Sitting across the harbor from Halifax is Dartmouth, a small town that has been around since 1750. There are two primary reasons to visit this Nova Scotia town (aside from the scenic ferry ride across the harbor): First, to enjoy its natural landscape; and second, to take in its history. Known as "The City of Lakes," Dartmouth is peppered with 23 individual ponds, many of which are surrounded by public parkland and ideal for a picnic. Another scenic stomping ground is the Shubenacadie Canal, which was created in the early 1800s to connect Halifax Harbor to Shubenacadie Grand Lake and ultimately the Bay of Fundy near Nova Scotia's interior. Walking on the trails at Shubenacadie is a favorite activity for many recent visitors.
You should spend an hour or two exploring Dartmouth's harbor, where you'll find a cluster of historic buildings that now house cute shops and cozy restaurants. The area is also adorned with different street art, making the walk between boutiques and eateries entertaining.
- #6View all Photos#6 in HalifaxEntertainment and Nightlife, Free, Cafes, Neighborhood/Area, Shopping, SightseeingTYPELess than 1 hourTIME TO SPENDEntertainment and Nightlife, Free, Cafes, Neighborhood/Area, Shopping, SightseeingTYPELess than 1 hourTIME TO SPEND
The Halifax Waterfront is a fun-filled spot packed with cafes, restaurants, bars, breweries, shops, historic ships, boat tours and ferries, not to mention buskers and other street performers. It's here that you'll find many of the area's top attractions that detail the city's maritime heritage and its history as an immigration port. It's also a premier photo stop for tourists, as the harbor views, art installations and bright orange hammocks (ideal for relaxing) provide the perfect backdrop. Recent visitors say the lively area is fun to explore, with lots of options for eating, drinking and shopping, in addition to simply enjoying the views.
The waterfront is located downtown. It has a 2-mile boardwalk that can be accessed at various points. The boardwalk is accessible 24/7, but individual shops and restaurants have their own hours of operation. Visit the Discover Halifax website for more information.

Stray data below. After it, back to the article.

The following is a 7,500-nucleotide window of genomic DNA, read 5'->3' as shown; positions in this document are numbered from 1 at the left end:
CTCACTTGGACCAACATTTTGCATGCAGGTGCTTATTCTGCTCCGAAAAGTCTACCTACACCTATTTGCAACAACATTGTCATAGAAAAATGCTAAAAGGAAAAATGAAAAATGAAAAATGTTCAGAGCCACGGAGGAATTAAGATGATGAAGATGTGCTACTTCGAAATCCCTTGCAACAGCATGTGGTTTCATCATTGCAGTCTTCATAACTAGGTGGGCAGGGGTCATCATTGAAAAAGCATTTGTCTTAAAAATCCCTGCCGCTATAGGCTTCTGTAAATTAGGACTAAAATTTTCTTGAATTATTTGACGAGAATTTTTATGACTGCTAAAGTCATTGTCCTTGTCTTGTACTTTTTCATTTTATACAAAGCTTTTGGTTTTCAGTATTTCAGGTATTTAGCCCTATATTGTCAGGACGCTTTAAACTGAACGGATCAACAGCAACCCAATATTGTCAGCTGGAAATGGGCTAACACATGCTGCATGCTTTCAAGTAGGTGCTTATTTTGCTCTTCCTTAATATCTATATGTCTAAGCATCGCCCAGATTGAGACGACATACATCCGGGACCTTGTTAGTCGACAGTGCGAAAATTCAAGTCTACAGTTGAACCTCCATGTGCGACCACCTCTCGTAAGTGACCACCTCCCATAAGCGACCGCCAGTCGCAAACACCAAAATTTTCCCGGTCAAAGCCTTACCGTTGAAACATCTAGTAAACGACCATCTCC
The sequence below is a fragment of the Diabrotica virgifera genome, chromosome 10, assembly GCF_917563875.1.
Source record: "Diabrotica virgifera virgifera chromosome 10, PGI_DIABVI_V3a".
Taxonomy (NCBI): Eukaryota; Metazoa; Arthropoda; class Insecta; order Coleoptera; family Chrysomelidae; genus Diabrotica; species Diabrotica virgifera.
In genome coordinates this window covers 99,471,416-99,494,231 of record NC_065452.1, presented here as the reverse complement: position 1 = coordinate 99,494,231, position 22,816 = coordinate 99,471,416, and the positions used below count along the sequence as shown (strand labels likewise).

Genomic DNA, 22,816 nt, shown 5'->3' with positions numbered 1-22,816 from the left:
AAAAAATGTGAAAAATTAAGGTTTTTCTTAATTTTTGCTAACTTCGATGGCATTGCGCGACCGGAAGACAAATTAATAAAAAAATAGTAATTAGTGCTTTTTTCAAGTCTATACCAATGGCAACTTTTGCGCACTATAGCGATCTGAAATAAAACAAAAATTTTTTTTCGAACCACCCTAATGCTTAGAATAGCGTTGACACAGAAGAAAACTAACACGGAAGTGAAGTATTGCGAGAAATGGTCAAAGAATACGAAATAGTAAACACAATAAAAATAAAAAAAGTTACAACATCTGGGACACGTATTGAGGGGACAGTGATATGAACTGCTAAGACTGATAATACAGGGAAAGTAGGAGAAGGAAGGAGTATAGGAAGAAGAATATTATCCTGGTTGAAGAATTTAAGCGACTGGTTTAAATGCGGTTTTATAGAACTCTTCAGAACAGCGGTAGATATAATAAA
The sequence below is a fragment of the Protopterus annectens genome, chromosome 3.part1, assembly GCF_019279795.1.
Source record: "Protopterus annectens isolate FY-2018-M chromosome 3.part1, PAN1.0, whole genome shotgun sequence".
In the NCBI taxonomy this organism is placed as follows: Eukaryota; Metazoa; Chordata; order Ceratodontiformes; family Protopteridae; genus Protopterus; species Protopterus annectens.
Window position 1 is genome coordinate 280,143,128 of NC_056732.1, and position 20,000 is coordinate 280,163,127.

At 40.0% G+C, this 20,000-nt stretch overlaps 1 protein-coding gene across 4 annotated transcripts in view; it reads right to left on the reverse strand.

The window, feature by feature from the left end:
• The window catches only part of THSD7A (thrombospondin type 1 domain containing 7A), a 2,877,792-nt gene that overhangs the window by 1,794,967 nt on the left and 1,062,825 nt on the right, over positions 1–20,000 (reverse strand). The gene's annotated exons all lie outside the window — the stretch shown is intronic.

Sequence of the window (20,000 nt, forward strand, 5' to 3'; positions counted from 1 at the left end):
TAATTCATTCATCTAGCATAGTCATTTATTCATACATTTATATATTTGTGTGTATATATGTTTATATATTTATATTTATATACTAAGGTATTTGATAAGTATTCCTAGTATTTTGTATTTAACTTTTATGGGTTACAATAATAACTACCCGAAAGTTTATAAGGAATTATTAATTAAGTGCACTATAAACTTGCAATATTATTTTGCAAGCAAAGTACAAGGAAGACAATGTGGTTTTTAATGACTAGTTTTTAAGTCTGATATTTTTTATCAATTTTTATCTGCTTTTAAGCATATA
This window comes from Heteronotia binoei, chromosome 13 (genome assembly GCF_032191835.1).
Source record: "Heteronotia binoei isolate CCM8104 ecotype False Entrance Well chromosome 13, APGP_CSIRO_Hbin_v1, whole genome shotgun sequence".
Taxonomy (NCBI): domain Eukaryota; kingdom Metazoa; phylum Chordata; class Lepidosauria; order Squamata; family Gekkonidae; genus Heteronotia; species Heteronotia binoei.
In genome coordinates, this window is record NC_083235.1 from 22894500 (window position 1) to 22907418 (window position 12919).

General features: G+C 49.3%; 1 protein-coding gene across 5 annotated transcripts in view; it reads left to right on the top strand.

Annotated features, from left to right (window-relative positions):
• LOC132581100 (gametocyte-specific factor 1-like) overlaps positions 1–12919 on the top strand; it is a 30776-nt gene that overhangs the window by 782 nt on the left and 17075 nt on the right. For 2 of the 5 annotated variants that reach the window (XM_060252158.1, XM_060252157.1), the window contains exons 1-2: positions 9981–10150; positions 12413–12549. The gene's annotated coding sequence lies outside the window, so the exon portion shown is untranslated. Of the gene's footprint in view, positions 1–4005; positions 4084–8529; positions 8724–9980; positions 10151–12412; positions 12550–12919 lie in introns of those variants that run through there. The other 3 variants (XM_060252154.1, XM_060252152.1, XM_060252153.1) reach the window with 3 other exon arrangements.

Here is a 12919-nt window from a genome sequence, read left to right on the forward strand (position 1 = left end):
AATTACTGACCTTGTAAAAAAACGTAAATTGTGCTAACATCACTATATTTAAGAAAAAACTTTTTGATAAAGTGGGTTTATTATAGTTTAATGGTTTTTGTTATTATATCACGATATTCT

- #7View all Photos#7 in HalifaxFree, Churches/Religious SitesTYPE1 to 2 hoursTIME TO SPENDFree, Churches/Religious SitesTYPE1 to 2 hoursTIME TO SPEND
Founded in 1749 by Britain's King George II, St. Paul's is Canada's oldest Anglican Church. The building may look simple at first, but architecture buffs and historians alike will appreciate its construction. The church was modeled after London's St. Peter's Church (designed in 1722). Its timbers were imported from Maine and other building materials, like the church's bricks, were made near Halifax.
If you want an in-depth explanation of the church's history, attend one of its tours. Guided tours operate from mid-June through October and self-guided tours run from November through June. Tour times vary by season, so call ahead to determine times. Recent visitors expressed that the church offers an interesting piece of history and say the church staff are friendly and informative.
- #8View all Photos#8 in HalifaxMuseums, Monuments and MemorialsTYPE1 to 2 hoursTIME TO SPENDMuseums, Monuments and MemorialsTYPE1 to 2 hoursTIME TO SPEND
HMCS Sackville, now a National Historic Site, is Canada’s oldest warship. The warship is also the last of Canada's 123 corvettes, one of many convoy escort vessels built in Canada during World War II. Following the ship's war service during the Battle of the Atlantic (1939-1945), the Sackville was used as a research vessel until 1982. The ship was then restored to its wartime glory in 1983 and has since served as a naval memorial. As visitors travel through the preserved areas of the ship, which include a mess hall, a gun deck and boiler rooms, they'll learn about the daily routine and challenge sailors faced during the battle.
For many recent patrons, this site was a highlight of their trip. They say the ship has a fascinating history and is in pristine condition. Though many remark it's a small ship, they confirm there is plenty to see.
- #9View all Photos#9 in HalifaxMuseums, Monuments and MemorialsTYPE1 to 2 hoursTIME TO SPENDMuseums, Monuments and MemorialsTYPE1 to 2 hoursTIME TO SPEND
Between 1928 and 1971, 1 million immigrants passed through the doors of Pier 21 and became full-fledged members of the Canadian community. This large ocean liner terminal – sometimes referred to as the Ellis Island of Canada – has since become a National Historic Site of Canada and the country's National Museum of Immigration. Visitors can wander the halls that once led immigrants to a new life. And they'll also learn the stories of some of the immigrants who passed through. And who knows: You might learn a little more about yourself while here. Recent visitors who looked up their ancestors' journeys found it rewarding and fascinating.
Pier 21 overlooks Halifax Harbor from its seat just a few blocks south of Alexander Keith's Brewery. During the summer, the museum is open every day from 9:30 a.m. to 5:30 p.m.; hours are more limited between December and April. Admission is roughly CA$13 for adults (about $9.25) and CA$8 (about $5.50) for children ages 6 to 16. To learn more about the Canadian Museum of Immigration at Pier 21, visit its website.
- #10View all Photos#10 in HalifaxWineries/BreweriesTYPE1 to 2 hoursTIME TO SPENDWineries/BreweriesTYPE1 to 2 hoursTIME TO SPEND
Founded in 1820, Alexander Keith's Brewery is one of the oldest commercial breweries in North America. The brewery is named for a Scottish immigrant who devoted his life to brewing his beer. Today, the institution still runs on Keith's values, creating flavorful ales and generously providing visitors with a relaxed, social experience.